In my first year of SUP’ing I gained a few scars on my shin when my fin hit submerged logs, an old pier piling, and a thick bunch of kelp. If you’re new to paddling – when you’re going full speed and your fin hits something underneath – you face plant. In my case, I not only hit the board but also slid off the board and also hit the object below. Ouch. In time I learned to adjust my angle to avoid such collisions. Even to this day when I paddle in shallow water, I cringe when I see a rock just below the surface or a kelp forest. The kayaking stroke called a “dufek” is a great technique for moving the board sideways while moving.

Last summer I bought a pair of Pro Tech rubber fins from a local rep I work with. While they look flimsy, I found I was still able to track well, even during a race.

They’re also helpful in surfing shallow beach break where I can surf into very a few inches of water without worrying about hitting the bottom or damaging the fin box. In larger surf I haven’t noticed any loss of control.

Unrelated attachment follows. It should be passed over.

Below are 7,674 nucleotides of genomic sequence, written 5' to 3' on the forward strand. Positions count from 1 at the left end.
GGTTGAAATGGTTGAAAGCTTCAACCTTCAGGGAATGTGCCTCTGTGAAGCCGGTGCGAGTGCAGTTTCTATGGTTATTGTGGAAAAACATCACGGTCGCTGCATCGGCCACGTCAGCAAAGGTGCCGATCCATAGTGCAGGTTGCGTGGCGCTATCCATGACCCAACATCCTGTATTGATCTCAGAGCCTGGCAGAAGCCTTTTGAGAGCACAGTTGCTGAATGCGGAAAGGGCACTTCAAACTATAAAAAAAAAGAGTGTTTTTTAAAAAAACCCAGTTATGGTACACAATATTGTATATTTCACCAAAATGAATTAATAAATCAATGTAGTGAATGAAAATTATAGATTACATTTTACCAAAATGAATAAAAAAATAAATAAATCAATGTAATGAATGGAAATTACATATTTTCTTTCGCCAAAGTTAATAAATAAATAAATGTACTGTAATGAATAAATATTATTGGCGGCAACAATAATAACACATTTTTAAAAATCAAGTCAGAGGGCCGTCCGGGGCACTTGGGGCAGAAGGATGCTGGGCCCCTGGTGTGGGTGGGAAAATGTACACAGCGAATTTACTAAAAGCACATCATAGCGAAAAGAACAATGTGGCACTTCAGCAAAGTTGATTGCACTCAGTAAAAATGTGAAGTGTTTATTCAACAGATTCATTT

Many prefer rubber and plastic fins for river paddling as most rivers are shallow and fins can be a problem in boulder gardens and shallow areas.

Kelp Beds and Milfoil:
Yesterday I paddled the Strait of Juan de Fuca near where we surfing WA State. The Strait is lined with miles of kelp beds sometimes 300 yards wide. I had to cross one of these sections to get to a rocky point of interest. Normally with a hard fin I’d be in trouble with catching the fin whether paddling forward or even more so backyards. The rubber fin skipped over the kelp never catching once. I use a coiled leash in these coastal environments where there’s only small surf. The coiled leash stays on the board and doesn’t catch obstructions below.

Check out our SUP classes in Seattle – Beginning to advanced instruction including freighter and tug wave surfing, coastal surfing, rivers and racing, plus PSUPA Certification.

Salmon Bay Paddle SUP Tips